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Debate on the cost of innovation in healthcare: Is it too costly?

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Debate on the cost of innovation in healthcare: Is it too costly?

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This paper summarises a structured panel session regarding the cost of innovation in healthcare. The debate took place during the 2016 Simnovate Conference at McGill University. The audience, panel members and venue largely included members from academia as well as representatives from industry and organised medicine. The goal of the debate was to consider a balanced argument regarding the views of healthcare innovation and the associated costs. VJD ### Demand and cost The demand for healthcare is rising. The burden of disease is increasing. The population is ageing. We face the threat of emerging infectious diseases. We are struggling with health disparities.1 At the same time, all nations are facing the challenges in providing access, cost and quality healthcare.2 We are here today to talk about cost and to debate the various ways in which innovation may lead to an increase or a reduction of cost. Indeed, healthcare costs are extremely high and there is much concern about whether recent trends are sustainable. For instance, healthcare spending accounts for 19% of gross domestic product (GDP) in the USA and it is expected to grow another 4% this coming year. This is the basis for our debate. ### Drugs, medical devices and hospital care A JAMA study in November 2013 noted that 91% of increased healthcare costs between 2000 and 2011 were because of the increase in the price of drugs, medical devices and hospital care.3 It is argued by industry that to develop novel breakthrough therapies, they must invest in innovation which is risky and costly. By charging for these new therapies, industry can recover the losses related to high-risk research and development. In essence, industry needs to be incentivised and reimbursed for the dollars they put in the innovation, which often includes patents and other costs to protect the innovation. Consider exciting developments on the horizon, such …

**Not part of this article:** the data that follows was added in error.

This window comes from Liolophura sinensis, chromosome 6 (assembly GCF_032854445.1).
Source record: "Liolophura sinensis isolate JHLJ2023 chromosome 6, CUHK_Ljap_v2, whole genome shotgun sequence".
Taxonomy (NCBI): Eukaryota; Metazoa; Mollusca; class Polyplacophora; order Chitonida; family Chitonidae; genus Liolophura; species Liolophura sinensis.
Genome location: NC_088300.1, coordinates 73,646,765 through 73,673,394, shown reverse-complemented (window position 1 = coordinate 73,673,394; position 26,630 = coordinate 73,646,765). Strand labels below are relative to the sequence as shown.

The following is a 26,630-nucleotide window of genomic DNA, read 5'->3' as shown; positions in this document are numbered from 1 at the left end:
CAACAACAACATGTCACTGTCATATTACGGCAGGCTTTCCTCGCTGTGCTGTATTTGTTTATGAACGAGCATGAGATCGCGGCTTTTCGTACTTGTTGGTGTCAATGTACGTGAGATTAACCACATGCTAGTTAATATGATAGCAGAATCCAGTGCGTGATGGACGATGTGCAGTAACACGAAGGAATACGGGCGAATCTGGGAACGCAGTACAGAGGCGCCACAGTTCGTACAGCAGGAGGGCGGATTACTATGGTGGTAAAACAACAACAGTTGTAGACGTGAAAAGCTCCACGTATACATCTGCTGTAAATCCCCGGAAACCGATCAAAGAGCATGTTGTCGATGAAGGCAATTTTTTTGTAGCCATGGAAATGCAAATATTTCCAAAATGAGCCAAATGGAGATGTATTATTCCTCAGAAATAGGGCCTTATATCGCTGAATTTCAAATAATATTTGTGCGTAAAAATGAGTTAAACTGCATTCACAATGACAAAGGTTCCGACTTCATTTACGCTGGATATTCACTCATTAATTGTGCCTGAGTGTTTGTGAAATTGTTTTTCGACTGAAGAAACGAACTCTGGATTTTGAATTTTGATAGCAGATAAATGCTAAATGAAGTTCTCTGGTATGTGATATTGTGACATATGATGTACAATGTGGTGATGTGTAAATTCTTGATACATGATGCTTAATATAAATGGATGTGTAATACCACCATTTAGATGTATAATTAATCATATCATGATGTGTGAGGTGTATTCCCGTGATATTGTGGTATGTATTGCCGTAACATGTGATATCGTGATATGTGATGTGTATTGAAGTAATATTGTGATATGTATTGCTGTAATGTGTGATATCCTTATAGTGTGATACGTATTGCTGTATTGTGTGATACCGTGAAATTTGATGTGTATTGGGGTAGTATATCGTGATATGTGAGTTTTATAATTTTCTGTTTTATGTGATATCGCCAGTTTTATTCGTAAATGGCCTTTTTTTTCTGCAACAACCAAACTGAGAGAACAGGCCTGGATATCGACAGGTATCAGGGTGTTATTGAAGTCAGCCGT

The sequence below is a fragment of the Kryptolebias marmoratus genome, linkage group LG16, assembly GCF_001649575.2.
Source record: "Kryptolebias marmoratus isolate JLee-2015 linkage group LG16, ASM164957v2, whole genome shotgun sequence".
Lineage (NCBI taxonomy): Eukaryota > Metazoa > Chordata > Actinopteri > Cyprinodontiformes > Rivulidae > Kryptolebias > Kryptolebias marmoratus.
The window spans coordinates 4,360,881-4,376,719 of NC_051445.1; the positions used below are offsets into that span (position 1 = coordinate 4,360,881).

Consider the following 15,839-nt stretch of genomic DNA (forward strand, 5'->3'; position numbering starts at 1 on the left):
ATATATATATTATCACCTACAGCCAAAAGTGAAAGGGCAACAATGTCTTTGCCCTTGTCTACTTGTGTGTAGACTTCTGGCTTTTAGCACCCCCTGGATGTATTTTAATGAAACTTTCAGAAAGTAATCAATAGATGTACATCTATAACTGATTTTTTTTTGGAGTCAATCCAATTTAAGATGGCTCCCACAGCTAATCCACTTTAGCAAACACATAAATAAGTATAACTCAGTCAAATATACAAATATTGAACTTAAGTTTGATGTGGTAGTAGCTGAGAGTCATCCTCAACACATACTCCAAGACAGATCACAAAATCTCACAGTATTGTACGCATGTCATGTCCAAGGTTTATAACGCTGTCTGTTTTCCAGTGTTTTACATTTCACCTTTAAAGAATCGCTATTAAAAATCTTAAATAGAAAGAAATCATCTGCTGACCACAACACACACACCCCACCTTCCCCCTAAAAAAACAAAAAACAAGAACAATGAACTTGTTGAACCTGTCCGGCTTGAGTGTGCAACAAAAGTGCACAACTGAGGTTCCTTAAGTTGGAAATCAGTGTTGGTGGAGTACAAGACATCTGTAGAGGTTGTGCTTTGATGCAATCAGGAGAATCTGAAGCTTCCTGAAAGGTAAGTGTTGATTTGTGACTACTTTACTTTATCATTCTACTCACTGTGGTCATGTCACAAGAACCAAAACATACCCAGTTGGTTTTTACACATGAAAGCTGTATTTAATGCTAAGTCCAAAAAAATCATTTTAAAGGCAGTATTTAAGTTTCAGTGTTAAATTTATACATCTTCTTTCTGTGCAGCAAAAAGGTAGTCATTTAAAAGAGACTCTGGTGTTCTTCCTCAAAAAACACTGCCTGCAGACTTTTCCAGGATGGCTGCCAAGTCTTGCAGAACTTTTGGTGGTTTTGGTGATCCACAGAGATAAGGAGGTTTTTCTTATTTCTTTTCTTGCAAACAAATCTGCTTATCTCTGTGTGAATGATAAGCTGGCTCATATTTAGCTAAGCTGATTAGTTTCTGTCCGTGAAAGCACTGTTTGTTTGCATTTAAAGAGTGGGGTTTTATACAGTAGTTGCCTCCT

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... But innovation does reduce costs. An excellent example is Moore's law where a significant set of technologies are not just improving, but exponentially improving and reducing costs (examples are the use of mobile devices in the diagnosis and management of a host of disease conditions)[135]. ...
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